The Transition from Prison to Community (TPC) Initiative is the state-wide initiative to transition inmates back to the community from incarceration at the Department of Corrections and Rehabilitation (DOCR) in a safe, effective manner. In 2004, the National Institution of Corrections selected North Dakota as one of eight states to receive a technical assistance grant for participation in the initiative.
TPC has an oversight committee, the Transition Leadership Team. Membership consists of state, local, and private department leaders of stakeholder agencies who have an interest in public safety. This team reviews TPC actions on a state-wide level. They have chartered the Transition Steering Committee to work on issues that impede successful inmate transition.
TPC consists of three tenants:
North Dakota utilizes a "Recidivism Reduction" philosophy in managing the offender population. This means our practices are based on evidence that is consistent with recidivism reduction. Reducing recidivism (offenders returning to incarceration within 3 years of release due to a new crime), leads to reducing the commission of new crimes…LESS CRIME = FEWER VICTMS = SAFER COMMUNITIES.
Since the goal is recidivism reduction, we must first assess the criminogenic risk and needs of offenders, and then apply evidence-based programming to reduce that risk. "Criminogenic risks" are characteristics producing or tending to produce crime or criminal activity. The criminogenic risk assessment the NDDOCR utilizes is the Level of Services Inventory-Revised (LSI-R). The LSI-R consists of ten criminogenic risk domains that are both static (do not change) and dynamic (may change over time):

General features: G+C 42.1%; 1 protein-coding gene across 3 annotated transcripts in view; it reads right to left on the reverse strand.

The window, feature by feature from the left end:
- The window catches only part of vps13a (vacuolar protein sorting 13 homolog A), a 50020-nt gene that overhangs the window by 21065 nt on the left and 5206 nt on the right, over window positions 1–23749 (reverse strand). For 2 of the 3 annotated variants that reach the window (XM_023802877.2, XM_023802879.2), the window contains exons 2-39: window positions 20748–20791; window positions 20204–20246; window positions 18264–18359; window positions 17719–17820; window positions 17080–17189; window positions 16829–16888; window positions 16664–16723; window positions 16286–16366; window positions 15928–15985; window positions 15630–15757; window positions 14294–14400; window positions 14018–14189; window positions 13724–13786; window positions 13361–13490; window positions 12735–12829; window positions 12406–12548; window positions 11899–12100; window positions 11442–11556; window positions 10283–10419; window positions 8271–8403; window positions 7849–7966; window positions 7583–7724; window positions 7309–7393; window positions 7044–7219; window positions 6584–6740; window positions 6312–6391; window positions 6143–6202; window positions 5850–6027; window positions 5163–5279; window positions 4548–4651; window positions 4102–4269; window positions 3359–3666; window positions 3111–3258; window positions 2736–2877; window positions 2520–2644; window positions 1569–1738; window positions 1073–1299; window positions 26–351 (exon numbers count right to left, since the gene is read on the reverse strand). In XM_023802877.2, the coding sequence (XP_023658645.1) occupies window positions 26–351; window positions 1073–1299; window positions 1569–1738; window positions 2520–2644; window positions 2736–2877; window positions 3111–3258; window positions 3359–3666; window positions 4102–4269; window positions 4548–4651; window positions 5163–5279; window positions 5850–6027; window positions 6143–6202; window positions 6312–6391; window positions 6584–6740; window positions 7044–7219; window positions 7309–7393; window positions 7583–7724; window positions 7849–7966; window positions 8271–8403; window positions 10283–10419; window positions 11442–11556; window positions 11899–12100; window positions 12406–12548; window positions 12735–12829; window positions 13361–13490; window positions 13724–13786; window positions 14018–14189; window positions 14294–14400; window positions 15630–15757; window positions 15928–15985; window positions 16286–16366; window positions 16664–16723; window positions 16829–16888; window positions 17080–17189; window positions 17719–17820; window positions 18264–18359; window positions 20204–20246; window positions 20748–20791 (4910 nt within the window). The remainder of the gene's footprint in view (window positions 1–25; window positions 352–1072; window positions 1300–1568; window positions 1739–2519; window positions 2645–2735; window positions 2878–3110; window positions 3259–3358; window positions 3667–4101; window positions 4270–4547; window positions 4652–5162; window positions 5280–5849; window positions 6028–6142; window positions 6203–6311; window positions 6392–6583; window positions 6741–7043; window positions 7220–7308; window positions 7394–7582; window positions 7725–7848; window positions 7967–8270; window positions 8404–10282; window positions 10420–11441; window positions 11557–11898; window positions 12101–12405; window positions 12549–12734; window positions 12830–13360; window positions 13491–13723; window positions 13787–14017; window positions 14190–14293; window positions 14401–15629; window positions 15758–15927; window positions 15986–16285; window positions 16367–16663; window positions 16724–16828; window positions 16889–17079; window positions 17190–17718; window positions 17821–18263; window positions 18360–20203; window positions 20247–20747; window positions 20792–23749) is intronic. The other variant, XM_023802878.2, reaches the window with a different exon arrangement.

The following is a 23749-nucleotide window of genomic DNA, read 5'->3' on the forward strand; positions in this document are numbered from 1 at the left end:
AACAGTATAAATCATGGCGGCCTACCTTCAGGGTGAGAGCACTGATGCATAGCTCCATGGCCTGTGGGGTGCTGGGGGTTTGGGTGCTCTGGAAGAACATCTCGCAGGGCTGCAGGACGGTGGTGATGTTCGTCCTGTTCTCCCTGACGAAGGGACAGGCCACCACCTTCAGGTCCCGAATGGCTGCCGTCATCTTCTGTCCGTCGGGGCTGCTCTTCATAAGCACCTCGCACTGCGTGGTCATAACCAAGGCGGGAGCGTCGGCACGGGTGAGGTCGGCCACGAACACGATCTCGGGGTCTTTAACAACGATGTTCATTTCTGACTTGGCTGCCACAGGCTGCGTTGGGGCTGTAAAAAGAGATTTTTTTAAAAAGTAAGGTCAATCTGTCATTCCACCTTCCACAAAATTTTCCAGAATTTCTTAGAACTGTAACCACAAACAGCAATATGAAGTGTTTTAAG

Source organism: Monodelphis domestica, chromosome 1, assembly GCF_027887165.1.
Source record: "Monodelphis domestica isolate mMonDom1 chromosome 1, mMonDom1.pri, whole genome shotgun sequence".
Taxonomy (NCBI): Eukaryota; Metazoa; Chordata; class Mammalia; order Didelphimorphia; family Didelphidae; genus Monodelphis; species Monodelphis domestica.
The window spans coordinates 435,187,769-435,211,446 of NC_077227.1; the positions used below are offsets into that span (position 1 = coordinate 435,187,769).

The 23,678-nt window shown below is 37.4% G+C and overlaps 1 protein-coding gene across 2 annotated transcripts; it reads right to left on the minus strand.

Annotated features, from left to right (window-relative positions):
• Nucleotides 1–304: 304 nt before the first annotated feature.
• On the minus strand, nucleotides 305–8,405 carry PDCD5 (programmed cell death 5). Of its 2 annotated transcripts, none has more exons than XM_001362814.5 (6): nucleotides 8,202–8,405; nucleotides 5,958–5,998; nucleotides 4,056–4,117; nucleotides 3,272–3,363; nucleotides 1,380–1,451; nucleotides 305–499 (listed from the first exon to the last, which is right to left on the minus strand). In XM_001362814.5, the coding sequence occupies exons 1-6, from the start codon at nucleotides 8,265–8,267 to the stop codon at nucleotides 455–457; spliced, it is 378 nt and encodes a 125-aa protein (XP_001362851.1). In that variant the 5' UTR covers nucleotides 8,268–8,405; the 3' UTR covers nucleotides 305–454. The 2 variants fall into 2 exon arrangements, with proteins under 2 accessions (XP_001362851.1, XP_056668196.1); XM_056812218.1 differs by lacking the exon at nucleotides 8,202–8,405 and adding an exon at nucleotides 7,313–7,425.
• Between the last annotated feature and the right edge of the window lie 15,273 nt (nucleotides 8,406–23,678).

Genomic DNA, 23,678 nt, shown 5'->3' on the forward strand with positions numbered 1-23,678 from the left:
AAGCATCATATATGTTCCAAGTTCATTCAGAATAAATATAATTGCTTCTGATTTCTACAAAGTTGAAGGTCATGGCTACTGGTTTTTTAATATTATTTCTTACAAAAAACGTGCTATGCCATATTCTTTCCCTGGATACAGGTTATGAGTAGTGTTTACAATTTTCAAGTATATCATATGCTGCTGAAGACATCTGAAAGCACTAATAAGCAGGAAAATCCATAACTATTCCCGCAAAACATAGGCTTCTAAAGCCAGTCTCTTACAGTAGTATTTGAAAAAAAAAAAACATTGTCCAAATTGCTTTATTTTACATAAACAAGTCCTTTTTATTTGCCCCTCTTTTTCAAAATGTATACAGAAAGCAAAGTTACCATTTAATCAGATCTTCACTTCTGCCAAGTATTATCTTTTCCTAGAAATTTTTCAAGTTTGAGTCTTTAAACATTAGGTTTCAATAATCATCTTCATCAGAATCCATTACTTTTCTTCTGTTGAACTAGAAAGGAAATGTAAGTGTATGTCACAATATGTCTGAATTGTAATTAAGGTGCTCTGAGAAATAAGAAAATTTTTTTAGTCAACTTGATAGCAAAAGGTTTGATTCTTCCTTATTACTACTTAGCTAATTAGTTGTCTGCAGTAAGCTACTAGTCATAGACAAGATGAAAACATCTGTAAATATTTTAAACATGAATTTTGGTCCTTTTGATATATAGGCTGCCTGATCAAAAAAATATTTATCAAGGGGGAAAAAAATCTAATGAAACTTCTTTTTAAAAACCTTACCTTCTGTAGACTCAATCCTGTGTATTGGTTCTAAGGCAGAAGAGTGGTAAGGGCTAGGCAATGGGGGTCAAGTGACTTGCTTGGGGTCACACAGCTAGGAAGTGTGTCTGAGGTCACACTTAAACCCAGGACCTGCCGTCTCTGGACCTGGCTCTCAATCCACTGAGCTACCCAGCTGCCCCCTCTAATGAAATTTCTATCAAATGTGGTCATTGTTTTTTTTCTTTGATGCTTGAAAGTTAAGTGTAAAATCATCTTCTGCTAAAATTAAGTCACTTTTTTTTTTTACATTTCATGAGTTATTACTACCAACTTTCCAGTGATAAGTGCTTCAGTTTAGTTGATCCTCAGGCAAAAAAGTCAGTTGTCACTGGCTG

Utilizing the information from the LSI-R, case plans are developed for every inmate, and higher-risk offenders on parole and probation to target the greatest criminogenic risk areas in an effort to reduce that risk. The DOCR offers programs in its facilities and referrals to stakeholder agencies in the community (such as drug and alcohol treatment, education and vocational training, anger management, family counseling, sex offender treatment, etc…) that target criminogenic risk. If the offender successfully completes the programming, the criminogenic risk is reduced, therefore reducing the person's likelihood of returning to prison.
The Transition from Prison to Community Initiative is committed to identifying barriers to successful inmate transition and enhancing evidence-based services for all offenders supervised by or sentenced to the custody of the DOCR. The overarching goal is to improve public safety and reduce crime while efficiently utilizing taxpayer resources to make safer communities in North Dakota!